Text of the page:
A few more months will pass by, probably until November, before the management of the Port of Virginia will take a decision on whether or not it will accept a Maersk Group bid of up to USD 4 billion to operate the large American East Coast port. Ahead lies a period which guarantees a much heated debate on the issue which, seen in relations to the size of the investment, is one of the most important investments recently for the Maersk Group’s port operating business unit, APM Terminals, one of the four most important investment areas in the group, and an investment which, according to Group CEO, Nils Smedegaard, is to generate a profit of at least USD 1 billion per year.
Since APM Terminals presented its spectacular bid to the board of the Port of Virginia including the right to operate the port for the next 48 years in May, the case has developed dramatically and involved both the Virginian Government, the Federal Government, Maersk Line competitors and the many companies operating from the port.
Over the summer, The Virginia Maritime Association which represents approximately 400 port-related businesses, carried out a survey showing that 71 percent of the interviewees oppose a change in ownership while only 16 percent support a privatisation. Furthermore, a new website, www.coalitionforvirginiasport.org, has been launched. The website is a platform on which all the affected parties might express their support or opposition to selling the port’s terminals on Hampton Roads. According to the intro on the website the mission of the “Coalition For Virginia’s Port” is to “insure that a fair and transparent process takes place under the Virginia Public - Private Transportation Act (PPTA) leading to an outcome that will best serve the interests of all the Port's users, the supporting Virginia maritime industry, and the citizens of the Commonwealth”.
The founders of the website leave no room for doubt that they strongly oppose APM Terminals to relinquish control with the Port of Virginia.
"No other major U.S. Port has relinquished 100% of its operations to a single terminal operator. This concept is unprecedented and requires much thought by both the executive and legislative branches of the Commonwealths government”, the website says while indirectly warning against giving the control of the port to APM Terminals:
“Recently a proposal to lease the State owned terminals was submitted by APM Terminals, a business unit of Copenhagen, Denmark based A.P. Moller-Maersk Group. That group also includes Maersk Line, the largest container shipping company in the world, which competes with other Port of Virginia ocean carrier customers. Other business units of the A.P. Moller-Maersk Group having operations in the Port of Virginia are: DAMCO, a supply chain management and freight forwarding company; Bridge Terminal Transport, a trucking company. These too compete with other Virginia businesses”, the website further says before encouraging Virginia legislators to thoroughly reconsider a privatisation taking other competing offers into consideration and pointing to the fact that in its bid, APM Terminals has included a paragrapgh stating that it targets to end negotiations and start operating the port by 1 January 2013.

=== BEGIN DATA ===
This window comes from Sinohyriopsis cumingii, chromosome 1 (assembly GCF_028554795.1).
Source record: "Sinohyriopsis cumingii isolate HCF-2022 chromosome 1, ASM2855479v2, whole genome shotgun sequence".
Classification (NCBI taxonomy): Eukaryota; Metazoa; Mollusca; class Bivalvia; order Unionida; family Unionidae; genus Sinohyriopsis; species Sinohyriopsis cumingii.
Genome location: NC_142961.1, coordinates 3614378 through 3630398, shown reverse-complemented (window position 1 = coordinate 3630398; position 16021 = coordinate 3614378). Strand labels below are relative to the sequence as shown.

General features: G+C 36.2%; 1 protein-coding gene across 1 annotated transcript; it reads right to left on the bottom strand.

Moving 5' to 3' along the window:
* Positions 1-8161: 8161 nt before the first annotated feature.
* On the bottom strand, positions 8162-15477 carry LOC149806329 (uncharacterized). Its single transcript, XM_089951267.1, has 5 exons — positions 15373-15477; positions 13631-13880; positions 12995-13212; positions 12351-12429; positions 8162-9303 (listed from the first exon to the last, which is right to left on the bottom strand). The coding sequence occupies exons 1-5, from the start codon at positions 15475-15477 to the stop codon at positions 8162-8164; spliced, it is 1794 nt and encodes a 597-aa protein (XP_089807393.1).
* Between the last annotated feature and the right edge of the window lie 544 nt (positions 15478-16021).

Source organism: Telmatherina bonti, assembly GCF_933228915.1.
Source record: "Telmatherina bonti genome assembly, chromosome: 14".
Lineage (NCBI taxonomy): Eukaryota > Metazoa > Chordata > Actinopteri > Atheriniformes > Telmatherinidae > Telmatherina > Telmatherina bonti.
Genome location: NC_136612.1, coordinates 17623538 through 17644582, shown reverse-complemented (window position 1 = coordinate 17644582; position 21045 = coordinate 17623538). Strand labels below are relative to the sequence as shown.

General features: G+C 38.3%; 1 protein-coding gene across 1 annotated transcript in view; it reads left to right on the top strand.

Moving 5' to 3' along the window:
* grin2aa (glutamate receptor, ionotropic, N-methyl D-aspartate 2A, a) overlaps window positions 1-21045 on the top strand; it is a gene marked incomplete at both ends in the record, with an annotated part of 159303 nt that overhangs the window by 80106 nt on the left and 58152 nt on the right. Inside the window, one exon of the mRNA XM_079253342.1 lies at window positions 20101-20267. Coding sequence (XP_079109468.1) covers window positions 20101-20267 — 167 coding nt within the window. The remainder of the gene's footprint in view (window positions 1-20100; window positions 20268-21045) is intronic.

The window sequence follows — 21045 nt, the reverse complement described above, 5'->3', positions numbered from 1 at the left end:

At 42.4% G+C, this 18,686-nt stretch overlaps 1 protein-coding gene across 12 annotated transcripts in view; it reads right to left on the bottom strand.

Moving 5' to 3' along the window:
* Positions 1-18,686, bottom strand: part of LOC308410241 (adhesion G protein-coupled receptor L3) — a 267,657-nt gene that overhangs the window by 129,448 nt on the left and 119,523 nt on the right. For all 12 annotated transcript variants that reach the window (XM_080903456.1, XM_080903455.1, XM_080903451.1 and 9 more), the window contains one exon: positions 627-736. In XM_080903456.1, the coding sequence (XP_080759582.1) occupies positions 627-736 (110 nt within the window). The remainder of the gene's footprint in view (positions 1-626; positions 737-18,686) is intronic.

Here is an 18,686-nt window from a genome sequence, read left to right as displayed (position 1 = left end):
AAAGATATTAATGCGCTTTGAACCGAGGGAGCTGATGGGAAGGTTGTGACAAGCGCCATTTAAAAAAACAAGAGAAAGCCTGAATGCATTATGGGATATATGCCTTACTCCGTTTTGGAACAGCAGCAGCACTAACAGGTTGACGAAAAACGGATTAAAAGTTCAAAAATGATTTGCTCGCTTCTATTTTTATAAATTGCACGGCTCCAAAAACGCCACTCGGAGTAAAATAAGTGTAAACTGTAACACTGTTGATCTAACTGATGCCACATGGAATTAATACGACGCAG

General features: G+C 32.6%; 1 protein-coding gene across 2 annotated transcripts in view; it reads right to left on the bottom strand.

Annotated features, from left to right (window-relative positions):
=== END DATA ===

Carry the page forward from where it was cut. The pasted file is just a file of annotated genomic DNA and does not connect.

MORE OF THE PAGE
According to the Virginia-based newspaper Daily Press, the Mayor in the district of Portsmouth in which APM Terminals’ activities at the Port of Virginia today is located, has warned about the financial repercussions to the state income if Maersk should succeed in taking over the terminals. According to the Mayor, Kenny Wright, the bid includes a paragraph transferring the APM Terminals facilities in Portsmouth to the State as part of the deal. If this was to happen, Portsmouth would lose a million dollar income from real estate taxes which would harm the city as public properties in Virginia have favourable tax conditions.
Following the widespread criticism claiming that the state government has rushed a decision, the Chairman of the Board of the Port of Virginia, Mike Cullen, points out to Daily Press that a decision will not be taken before November and that the board is in no hurry and that every interested parties will be heard.
In a response to the criticism from the top management in the biggest container carrier active in the Port of Virginia and Maersk Line competitor, South Korean Hanjin Shipping, the President of APM Terminals’ activities in North America, Eric Sisco (photo), has reassured critics and media, including ShippingWatch, that the foundations of APM Terminals’ activities are and always have been to maintain a fair relationship to all its clients and that since the presentation of the first offer, APM Terminals has made further additions.
The Port of Virginia is considered a corner stone in the State economy and an engine of growth and employment and it is one of the most important ports on the American East Coast. The newest figures on the port traffic show that traffic is increasing and furthermore, the prospects of an expansion of the Panama Canal and new trade routes have created expectations of a massive growth in container traffic to and from Virginia over the coming decades. Seen as a business unit, the Port of Virginia has presented running with losses for several years.
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